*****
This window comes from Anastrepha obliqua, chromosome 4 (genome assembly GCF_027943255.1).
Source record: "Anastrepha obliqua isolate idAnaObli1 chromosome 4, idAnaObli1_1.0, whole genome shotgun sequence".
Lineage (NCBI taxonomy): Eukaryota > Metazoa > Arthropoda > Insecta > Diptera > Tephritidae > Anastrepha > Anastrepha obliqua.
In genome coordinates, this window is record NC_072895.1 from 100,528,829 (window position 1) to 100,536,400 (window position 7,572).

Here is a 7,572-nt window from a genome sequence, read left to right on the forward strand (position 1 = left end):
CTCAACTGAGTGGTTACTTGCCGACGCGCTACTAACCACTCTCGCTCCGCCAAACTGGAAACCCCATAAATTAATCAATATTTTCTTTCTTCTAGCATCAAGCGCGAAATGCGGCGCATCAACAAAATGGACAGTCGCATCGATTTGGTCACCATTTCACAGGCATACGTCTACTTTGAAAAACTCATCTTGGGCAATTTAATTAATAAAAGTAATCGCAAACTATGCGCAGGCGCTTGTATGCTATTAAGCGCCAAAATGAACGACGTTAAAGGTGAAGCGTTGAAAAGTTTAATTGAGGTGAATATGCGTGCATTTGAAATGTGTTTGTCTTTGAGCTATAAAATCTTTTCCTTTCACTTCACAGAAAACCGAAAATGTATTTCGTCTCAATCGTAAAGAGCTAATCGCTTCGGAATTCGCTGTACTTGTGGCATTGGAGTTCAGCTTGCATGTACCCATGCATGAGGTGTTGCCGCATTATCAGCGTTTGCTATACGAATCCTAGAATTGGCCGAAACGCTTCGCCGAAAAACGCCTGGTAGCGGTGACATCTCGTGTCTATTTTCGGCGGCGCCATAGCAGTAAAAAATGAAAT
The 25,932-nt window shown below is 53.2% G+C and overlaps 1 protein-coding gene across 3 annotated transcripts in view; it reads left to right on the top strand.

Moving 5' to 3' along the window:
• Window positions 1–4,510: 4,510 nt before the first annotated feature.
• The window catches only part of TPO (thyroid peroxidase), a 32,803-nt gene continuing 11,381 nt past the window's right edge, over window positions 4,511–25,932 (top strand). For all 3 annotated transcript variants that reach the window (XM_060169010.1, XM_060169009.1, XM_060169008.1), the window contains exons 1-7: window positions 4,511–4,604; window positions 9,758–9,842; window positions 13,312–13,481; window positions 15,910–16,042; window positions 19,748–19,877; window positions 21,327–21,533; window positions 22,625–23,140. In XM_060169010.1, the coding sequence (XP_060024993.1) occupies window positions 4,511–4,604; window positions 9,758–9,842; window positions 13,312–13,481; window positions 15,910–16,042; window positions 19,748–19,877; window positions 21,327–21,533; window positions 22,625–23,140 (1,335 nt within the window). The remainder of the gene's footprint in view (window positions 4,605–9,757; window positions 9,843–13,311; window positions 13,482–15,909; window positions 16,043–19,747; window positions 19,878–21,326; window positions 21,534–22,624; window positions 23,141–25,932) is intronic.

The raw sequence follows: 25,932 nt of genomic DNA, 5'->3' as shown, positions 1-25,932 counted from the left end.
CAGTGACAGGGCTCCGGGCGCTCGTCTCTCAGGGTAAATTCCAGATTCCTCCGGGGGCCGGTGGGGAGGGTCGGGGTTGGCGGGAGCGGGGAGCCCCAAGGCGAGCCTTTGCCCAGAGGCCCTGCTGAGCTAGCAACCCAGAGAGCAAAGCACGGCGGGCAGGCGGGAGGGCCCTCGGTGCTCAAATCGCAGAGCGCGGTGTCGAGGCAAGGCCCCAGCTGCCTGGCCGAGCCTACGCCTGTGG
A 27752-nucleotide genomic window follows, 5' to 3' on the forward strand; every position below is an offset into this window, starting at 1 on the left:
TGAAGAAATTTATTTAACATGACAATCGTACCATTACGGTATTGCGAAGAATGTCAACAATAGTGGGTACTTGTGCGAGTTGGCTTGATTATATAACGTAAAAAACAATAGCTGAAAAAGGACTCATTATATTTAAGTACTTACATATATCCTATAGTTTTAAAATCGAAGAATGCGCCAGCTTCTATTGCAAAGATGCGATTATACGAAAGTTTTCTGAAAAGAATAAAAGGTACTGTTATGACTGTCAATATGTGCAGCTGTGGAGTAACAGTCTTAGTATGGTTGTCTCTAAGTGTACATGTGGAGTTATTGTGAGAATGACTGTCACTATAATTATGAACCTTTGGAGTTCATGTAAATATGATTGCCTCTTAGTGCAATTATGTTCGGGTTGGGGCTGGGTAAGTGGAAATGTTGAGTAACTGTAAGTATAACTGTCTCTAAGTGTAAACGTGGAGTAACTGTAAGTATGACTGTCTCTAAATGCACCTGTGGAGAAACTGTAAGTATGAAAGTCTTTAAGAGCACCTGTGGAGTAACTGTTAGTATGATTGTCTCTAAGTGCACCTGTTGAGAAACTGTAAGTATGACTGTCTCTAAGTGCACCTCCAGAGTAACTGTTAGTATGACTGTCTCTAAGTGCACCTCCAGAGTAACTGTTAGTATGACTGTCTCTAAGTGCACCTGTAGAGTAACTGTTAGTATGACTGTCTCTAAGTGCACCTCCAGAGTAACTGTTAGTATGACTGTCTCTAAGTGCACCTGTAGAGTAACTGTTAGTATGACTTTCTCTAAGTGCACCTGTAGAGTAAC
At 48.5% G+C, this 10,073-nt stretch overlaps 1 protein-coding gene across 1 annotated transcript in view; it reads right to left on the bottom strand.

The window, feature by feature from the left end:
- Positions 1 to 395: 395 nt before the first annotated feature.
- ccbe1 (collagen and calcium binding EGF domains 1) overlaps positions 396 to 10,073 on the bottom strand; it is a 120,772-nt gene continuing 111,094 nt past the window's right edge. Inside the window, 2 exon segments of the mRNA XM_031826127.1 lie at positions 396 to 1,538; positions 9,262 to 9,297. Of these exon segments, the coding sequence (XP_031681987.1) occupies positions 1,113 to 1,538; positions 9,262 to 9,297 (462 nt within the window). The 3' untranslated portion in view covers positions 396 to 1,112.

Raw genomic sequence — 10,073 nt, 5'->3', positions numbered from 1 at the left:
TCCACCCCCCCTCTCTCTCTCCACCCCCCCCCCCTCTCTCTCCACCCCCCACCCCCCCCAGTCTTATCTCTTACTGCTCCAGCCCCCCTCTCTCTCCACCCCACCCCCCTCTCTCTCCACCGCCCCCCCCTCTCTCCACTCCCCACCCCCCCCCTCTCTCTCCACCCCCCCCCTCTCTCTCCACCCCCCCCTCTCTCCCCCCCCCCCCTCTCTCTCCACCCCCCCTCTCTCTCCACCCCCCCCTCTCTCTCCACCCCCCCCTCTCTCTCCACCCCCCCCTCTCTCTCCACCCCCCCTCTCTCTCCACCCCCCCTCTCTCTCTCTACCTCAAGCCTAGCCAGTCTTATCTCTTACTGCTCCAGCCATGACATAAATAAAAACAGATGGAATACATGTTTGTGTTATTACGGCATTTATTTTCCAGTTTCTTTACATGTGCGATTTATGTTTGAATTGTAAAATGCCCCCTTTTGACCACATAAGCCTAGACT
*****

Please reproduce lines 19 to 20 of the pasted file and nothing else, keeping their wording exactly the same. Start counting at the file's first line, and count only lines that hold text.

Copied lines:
Raw genomic sequence — 10,073 nt, 5'->3', positions numbered from 1 at the left:
TCCACCCCCCCTCTCTCTCTCCACCCCCCCCCCCTCTCTCTCCACCCCCCACCCCCCCCAGTCTTATCTCTTACTGCTCCAGCCCCCCTCTCTCTCCACCCCACCCCCCTCTCTCTCCACCGCCCCCCCCTCTCTCCACTCCCCACCCCCCCCCTCTCTCTCCACCCCCCCCCTCTCTCTCCACCCCCCCCTCTCTCCCCCCCCCCCCTCTCTCTCCACCCCCCCTCTCTCTCCACCCCCCCCTCTCTCTCCACCCCCCCCTCTCTCTCCACCCCCCCCTCTCTCTCCACCCCCCCTCTCTCTCCACCCCCCCTCTCTCTCTCTACCTCAAGCCTAGCCAGTCTTATCTCTTACTGCTCCAGCCATGACATAAATAAAAACAGATGGAATACATGTTTGTGTTATTACGGCATTTATTTTCCAGTTTCTTTACATGTGCGATTTATGTTTGAATTGTAAAATGCCCCCTTTTGACCACATAAGCCTAGACT